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The four major North American cloud service providers (CSPs) have made cuts to their server procurement quantities for this year because of economic headwinds and high inflation. Turning to server OEMs such as Dell and HPE, they are observed to have scaled back the production of server motherboards at their ODM partners. Given these developments, TrendForce now projects that global server shipments will grow by just 1.31% YoY to 14.43 million units for 2023. This latest figure is a downward correction from the earlier estimation. The revisions that server OEMs have made to their outlooks on shipments shows that the demand for end products has become much weaker than expected. They also highlight factors such as buyers of enterprise servers imposing a stricter control of their budgets and server OEMs’ inventory corrections.
Customers of US-Based Server OEMs Are Slow to Adopt New CPU Platforms, Thus Affecting HPE’s and Dell’s Shipment Growth Rates for 2023
US-based server OEMs, including Dell and HPE as the long-established leading brands for enterprise servers, will be compelled to significantly lower their annual shipment targets for 2023. As for Inspur that is the world’s third largest server OEM, its shipments are going to be mainly influenced by government policies. Looking at Dell, it has to deal with the piles of barebones that have accumulated at its ODM partners and warehouses. A possible temporary solution is to reallocate the orders going to ODMs so as to relieve some of the pressure. However, even if Dell does this, the effect on its bloated inventory will be quite limited. TrendForce has corrected down Dell’s server shipments for 2023 and enlarged the estimated YoY decline to 8.1%. As for HPE, it has not made any significant adjustments for now, but its server shipments for 2023 are still projected to drop by 6.2% YoY.
Moreover, TrendForce’s latest investigation finds that after the general adoption of Intel’s Ice Lake platform, most buyers of enterprise servers want to slow down the migration of server CPUs given the total cost of ownership. Thus, their passiveness will not only directly affect the shipment share of the servers running on Intel’s Sapphire Rapids platform in 2023 but also the schedule for the switch to Intel’s Emerald Rapids as the follow-up platform. With the advancement of the CPU platform not progressing as smoothly as expected, Dell and HPE remain at risk of experiencing further drops in shipments.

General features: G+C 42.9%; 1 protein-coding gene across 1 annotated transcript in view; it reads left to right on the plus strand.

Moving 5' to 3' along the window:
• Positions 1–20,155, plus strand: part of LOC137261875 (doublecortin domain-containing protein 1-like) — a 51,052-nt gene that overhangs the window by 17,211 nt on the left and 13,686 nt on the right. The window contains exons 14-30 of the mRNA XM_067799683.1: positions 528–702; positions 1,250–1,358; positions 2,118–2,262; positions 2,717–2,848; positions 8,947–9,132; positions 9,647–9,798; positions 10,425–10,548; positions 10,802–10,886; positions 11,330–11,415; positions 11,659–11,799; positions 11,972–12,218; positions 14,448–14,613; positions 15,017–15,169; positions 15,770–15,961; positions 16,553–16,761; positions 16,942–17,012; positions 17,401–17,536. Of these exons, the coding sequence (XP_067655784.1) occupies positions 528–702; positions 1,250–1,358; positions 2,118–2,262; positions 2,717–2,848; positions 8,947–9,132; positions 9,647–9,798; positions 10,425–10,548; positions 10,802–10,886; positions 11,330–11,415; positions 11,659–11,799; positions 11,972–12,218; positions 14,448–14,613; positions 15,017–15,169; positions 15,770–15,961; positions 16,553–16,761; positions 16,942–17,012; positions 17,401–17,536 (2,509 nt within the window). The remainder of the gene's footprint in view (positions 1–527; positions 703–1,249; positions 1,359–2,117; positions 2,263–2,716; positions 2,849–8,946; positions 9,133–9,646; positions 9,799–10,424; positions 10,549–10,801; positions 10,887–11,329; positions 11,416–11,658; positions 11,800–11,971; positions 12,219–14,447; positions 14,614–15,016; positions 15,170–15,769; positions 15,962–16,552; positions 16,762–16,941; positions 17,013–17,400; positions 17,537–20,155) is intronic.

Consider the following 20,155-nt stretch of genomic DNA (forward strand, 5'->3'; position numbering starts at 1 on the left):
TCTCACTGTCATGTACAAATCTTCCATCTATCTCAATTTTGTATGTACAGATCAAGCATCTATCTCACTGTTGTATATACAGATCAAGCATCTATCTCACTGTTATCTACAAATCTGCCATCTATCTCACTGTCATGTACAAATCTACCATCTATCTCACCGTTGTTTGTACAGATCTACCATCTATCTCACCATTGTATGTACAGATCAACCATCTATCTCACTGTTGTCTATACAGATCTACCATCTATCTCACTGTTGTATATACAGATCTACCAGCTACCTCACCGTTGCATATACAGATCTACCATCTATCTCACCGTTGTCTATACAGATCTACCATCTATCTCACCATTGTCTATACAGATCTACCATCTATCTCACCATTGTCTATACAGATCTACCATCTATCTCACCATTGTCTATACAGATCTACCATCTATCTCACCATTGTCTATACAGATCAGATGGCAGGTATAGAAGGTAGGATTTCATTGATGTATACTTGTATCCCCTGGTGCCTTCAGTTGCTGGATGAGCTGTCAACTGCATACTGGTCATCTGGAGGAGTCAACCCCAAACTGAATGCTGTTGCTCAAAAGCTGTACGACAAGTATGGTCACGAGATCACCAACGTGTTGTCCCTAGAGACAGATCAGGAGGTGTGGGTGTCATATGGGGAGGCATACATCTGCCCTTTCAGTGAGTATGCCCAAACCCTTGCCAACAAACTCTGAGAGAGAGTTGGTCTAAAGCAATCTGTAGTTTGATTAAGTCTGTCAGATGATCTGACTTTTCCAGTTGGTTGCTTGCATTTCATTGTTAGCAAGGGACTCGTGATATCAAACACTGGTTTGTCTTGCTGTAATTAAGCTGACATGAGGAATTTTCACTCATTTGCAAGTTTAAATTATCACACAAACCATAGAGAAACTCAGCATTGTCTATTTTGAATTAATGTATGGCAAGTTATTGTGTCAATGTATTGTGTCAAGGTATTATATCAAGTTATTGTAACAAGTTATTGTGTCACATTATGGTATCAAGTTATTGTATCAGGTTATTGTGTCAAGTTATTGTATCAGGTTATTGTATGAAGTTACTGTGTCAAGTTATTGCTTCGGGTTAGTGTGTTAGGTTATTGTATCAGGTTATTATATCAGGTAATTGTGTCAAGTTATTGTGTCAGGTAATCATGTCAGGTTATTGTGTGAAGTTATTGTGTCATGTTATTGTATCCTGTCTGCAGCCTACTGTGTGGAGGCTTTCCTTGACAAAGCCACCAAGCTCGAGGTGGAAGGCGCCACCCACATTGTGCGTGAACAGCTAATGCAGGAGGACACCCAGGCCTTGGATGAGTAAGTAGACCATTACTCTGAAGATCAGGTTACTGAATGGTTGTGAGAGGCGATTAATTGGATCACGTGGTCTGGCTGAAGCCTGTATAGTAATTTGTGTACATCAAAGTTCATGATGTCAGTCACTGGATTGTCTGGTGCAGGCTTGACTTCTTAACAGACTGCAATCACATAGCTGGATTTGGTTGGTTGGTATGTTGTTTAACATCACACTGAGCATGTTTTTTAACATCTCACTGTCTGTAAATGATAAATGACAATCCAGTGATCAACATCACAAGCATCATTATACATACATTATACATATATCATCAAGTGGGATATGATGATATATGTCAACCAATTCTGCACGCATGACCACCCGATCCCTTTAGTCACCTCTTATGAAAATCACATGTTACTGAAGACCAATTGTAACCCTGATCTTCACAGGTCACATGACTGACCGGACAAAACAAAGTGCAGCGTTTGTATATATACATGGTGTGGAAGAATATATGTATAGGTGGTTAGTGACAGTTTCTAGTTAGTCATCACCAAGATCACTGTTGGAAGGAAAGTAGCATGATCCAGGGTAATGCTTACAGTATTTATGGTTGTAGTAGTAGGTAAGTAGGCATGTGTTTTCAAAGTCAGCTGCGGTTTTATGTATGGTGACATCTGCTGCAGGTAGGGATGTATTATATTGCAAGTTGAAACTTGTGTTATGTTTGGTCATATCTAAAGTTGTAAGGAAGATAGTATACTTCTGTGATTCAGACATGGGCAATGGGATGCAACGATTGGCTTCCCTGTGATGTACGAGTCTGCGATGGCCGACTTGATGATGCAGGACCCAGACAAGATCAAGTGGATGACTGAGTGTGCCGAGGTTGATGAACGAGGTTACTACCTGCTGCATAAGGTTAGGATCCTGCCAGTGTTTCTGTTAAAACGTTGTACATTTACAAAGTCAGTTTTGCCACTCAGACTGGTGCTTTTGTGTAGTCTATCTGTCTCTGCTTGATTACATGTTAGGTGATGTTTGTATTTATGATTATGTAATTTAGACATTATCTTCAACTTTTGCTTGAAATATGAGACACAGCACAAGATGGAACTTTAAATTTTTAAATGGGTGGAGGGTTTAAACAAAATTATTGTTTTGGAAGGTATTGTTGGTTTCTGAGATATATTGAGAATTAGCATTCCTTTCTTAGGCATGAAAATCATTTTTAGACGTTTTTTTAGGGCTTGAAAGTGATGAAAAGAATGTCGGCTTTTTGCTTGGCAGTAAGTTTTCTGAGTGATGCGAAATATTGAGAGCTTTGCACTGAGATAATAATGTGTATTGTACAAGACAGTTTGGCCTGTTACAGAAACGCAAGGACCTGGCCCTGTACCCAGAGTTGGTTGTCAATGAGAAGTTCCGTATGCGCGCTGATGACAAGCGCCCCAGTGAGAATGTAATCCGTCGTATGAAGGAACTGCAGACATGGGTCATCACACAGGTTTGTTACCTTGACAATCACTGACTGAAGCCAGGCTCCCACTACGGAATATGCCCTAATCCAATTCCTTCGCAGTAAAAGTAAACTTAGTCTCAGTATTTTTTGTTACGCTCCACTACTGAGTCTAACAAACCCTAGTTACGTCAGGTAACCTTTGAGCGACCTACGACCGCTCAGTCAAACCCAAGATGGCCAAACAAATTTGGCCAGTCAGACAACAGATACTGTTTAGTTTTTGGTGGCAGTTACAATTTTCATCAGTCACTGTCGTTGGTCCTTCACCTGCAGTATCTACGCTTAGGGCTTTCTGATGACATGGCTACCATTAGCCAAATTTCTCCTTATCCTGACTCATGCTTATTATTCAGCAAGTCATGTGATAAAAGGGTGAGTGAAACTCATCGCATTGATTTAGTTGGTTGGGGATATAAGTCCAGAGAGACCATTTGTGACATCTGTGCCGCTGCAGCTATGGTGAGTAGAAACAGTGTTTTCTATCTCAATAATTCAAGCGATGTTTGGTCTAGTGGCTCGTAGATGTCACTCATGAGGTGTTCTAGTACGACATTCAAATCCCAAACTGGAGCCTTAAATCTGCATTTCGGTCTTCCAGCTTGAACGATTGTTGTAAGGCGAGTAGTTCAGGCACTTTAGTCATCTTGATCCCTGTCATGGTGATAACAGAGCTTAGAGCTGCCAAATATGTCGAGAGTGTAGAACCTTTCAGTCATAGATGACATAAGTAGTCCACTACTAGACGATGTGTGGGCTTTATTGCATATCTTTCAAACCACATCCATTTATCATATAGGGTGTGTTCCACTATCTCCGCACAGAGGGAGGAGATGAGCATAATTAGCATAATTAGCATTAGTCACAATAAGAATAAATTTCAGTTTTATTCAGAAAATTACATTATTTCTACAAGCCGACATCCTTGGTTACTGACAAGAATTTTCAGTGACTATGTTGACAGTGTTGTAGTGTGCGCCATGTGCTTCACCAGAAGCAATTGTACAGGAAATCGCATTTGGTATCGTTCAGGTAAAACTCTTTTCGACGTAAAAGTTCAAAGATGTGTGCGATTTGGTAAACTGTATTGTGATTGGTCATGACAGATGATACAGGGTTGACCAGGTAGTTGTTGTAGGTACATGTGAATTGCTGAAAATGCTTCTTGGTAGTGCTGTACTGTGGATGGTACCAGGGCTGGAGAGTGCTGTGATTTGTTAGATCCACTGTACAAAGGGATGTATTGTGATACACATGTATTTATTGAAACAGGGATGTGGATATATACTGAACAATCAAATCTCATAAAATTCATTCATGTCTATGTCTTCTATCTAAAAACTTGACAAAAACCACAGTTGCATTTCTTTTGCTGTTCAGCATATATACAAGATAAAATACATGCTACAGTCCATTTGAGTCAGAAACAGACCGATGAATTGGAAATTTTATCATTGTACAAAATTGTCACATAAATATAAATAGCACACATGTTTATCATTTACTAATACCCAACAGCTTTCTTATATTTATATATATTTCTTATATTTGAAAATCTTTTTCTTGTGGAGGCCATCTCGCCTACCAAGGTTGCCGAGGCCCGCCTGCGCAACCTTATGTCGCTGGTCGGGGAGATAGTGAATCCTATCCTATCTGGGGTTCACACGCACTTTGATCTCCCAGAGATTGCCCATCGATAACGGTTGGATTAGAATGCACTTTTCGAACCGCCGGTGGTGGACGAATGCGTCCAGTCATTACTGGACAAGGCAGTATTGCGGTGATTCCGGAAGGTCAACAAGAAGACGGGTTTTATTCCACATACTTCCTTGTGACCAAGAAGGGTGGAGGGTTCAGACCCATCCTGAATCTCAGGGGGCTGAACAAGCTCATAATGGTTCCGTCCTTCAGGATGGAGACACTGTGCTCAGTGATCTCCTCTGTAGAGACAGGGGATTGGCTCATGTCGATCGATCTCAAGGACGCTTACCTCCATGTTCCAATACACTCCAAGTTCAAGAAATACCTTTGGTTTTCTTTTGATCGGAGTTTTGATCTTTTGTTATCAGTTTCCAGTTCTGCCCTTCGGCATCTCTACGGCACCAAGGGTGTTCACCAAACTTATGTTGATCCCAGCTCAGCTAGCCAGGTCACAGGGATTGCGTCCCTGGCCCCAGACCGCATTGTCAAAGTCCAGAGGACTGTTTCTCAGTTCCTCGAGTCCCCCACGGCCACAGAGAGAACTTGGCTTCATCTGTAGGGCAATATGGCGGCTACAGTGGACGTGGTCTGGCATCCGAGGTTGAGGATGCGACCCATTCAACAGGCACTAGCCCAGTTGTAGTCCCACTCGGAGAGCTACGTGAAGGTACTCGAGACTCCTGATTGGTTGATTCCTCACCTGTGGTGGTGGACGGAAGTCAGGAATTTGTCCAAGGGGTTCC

Inspur Will Face Difficulties in Raising Shipments as Chinese CSPs Cut Their Respective Annual Server Procurement Quantities by Half
Regarding the Chinese server market, its demand has been strongly influenced by government policies such as the projects related to the Government Cloud and the East-to-West Computing Initiative. Also, while the Chinese market is undergoing a major transformation at this moment, this development has not significantly affected global server demand as a whole. Nevertheless, a series of changes within the ecosystem will be taking place in the country. As for Inspur, most of its server shipments during this year will go to tenders for national-level projects or from major state-owned telecom operators. Looking ahead, the Chinese server market is expected to remain relatively weak up to the Two Sessions that will be held by the Chinese government in March. After the conclusion of this major political event, server shipments in China are expected to start to gradually pick up in 2Q23. However, TrendForce currently projects that Inspur will continue to experience declining shipments this year. The YoY drop is now estimated around 3.2%.
There are four main factors behind Inspur's YoY drop for 2023. First, the demand from internet-based services was previously huge in scale but has now shrunk considerably. Therefore, the major Chinese CSPs such as Baidu, Alibaba, and Tencent have reduced their respective annual server procurement quantities by about half. Second, the export control rules implemented by the US Commerce Department have caused delays in the tenders related to the Government Cloud and the East-to-West Computing Initiative. Third, Inspur will be facing more intense competition in the domestic market. In additional to newly established domestic server OEMs such as ZTE, H3C, and xFusion, there are also third-party organizations that are supported by government programs for promoting startups and innovations. These competitors will likely take a significant chunk of Inspur’s market share. Lastly, even though China is moving on from the COVID-19 pandemic, the positive responses from the demand side of the country’s economy have not generated enough momentum for a strong and sustainable recovery. At the same time, inflation is dampening consumer spending, so companies across many sectors have postponed their procurement plans.